I was struck with a disturbing thought when reading William Raspberry's column "The Three R's Plus One" {op-ed, Jan. 9} about the need to teach young people the art of nonviolent dispute settlement.

Mr. Raspberry cited TV and movies and our culture as glorifying violence rather than the art of compromise to settle disputes. But we have seen and heard daily for months now our president and our secretary of state using name-calling, expressions such as "kick his ass" and a steadfast rag of no compromise and no face-saving as their rhetoric.

How can we expect our youth to learn to "talk it out" while President Bush and Secretary Baker go about settling an argument with weapons and threats and harsh, noncompromising rhetoric?


William Raspberry's conclusion that his friend may not be naive in asking: "Why don't we try teaching young people that murder is wrong?" is correct. What Mr. Raspberry fails to see, though, is that the teaching of mediation begins not in first grade but in the cradle.

Violence is an endemic family problem. The use of force -- spanking and worse -- is a common, fairly widely accepted form of discipline in the lives of many children whose parents were similarly raised. These parents may know no alternative to maintain control over their children's behavior or to manage their own feelings of anger. Eradicating such child-rearing methods would slash statistics on crime and violence in generations to come, but the task is seemingly insurmountable. Years of individual, intensive therapy are necessary to heal the wounds festering in parents who witnessed violence or were struck themselves as children.

I would call the teaching of nonviolent conflict resolution (i.e., talking it out) the first "R." It certainly is in my kindergarten classroom.

Fortunate children have seen peaceful mediation modeled at home. Unlearning violence is an arduous task, especially for an adult.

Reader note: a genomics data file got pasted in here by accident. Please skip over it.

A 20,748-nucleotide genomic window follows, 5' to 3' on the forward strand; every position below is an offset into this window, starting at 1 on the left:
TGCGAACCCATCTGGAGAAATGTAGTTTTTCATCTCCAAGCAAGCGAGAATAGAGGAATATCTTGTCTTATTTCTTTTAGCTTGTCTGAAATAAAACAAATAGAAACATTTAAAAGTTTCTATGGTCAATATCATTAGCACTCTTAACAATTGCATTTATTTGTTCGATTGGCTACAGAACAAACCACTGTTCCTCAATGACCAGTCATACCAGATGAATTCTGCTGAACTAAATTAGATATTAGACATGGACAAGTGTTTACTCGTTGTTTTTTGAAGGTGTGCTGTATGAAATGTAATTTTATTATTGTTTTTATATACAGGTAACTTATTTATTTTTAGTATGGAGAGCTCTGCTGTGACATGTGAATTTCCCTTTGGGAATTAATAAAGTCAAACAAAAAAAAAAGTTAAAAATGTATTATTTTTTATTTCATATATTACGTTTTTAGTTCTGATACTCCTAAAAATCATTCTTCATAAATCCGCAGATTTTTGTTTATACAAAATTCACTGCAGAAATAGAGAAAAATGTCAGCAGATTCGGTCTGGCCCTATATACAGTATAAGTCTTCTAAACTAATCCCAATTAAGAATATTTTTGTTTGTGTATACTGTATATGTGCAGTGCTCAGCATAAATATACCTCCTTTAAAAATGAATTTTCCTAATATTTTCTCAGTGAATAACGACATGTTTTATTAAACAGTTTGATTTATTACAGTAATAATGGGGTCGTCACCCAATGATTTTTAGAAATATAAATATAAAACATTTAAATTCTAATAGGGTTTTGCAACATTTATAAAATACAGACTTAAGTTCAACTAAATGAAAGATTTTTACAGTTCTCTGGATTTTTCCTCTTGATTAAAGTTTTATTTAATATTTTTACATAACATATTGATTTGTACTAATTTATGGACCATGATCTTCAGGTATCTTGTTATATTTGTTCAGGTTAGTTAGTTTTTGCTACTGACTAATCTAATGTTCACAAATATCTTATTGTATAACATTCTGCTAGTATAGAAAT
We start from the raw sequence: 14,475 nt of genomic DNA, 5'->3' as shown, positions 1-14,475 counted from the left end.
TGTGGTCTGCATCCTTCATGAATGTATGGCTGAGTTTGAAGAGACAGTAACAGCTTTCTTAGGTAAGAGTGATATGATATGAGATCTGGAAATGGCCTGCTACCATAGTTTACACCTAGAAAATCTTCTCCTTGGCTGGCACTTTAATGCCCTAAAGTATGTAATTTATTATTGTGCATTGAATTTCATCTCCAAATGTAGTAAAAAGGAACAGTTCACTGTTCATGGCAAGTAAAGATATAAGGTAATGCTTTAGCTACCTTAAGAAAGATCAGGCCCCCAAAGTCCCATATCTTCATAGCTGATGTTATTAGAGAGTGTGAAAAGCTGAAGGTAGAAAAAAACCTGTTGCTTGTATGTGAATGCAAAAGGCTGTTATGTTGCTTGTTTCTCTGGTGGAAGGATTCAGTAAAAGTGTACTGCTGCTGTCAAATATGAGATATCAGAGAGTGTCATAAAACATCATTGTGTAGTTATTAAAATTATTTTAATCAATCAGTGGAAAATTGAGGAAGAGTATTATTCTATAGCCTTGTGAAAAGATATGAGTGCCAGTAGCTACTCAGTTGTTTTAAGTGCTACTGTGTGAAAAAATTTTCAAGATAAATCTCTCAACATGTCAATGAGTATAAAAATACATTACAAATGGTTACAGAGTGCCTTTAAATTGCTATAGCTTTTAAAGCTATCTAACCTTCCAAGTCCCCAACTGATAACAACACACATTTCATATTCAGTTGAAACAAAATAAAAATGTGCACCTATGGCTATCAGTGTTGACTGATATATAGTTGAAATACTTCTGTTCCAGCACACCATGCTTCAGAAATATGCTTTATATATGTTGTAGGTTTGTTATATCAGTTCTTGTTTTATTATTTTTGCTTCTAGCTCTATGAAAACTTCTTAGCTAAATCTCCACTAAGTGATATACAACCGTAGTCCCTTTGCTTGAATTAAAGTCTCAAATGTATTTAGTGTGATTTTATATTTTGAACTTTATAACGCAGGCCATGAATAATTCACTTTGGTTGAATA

William Raspberry's discussion of violence in American cities, and his presentation of the process of "peer conflict resolution" as "the fourth "R" in all our schools, could not have been more timely. The example of violence and the threat of violence, rather than negotiation and compromise, as the preferred method of settling disputes is not limited, however, to television and the movies. The actions of our own government reported in today's newspapers are a far more powerful example of intimidation rather than reason as means of settling disputes.

I fear that the example of President Bush and Congress set the tone far more persuasively for American youth that violence is acceptable as the way to accomplish national goals. Should the president and Congress not find Mr. Raspberry's article persuasive, the efforts of another Post columnist, Colman McCarthy, are also available. Mr. McCarthy's Center for Teaching Peace, and his personal example through teaching students in our capital city's schools a better way to resolve conflicts, are rich resources of the nonviolent tradition in America.

If the president wishes a more authoritative voice than either of these contemporaries in support of nonviolent alternatives to war, I would be bold enough -- as a fellow Episcopalian -- to commend to him the teachings of Jesus of Nazareth, whose preferred manner of dealing with "enemies" was to love them. The entire section of St. Matthew's Gospel known as the Sermon on the Mount would make an excellent text both for presidents and street gangs. If that is too long, it can be summed up succinctly in these eminently practical words: "Love your enemies, and pray for those who persecute you, so that you may be children of your Father in heaven; for he makes his sun rise on the evil and on the good, and sends rain on the righteous and on the unrighteous" (Matthew 5:44-45).

REV. EMMETT JARRETT Rector, Episcopal Church of the Ascension Silver Spring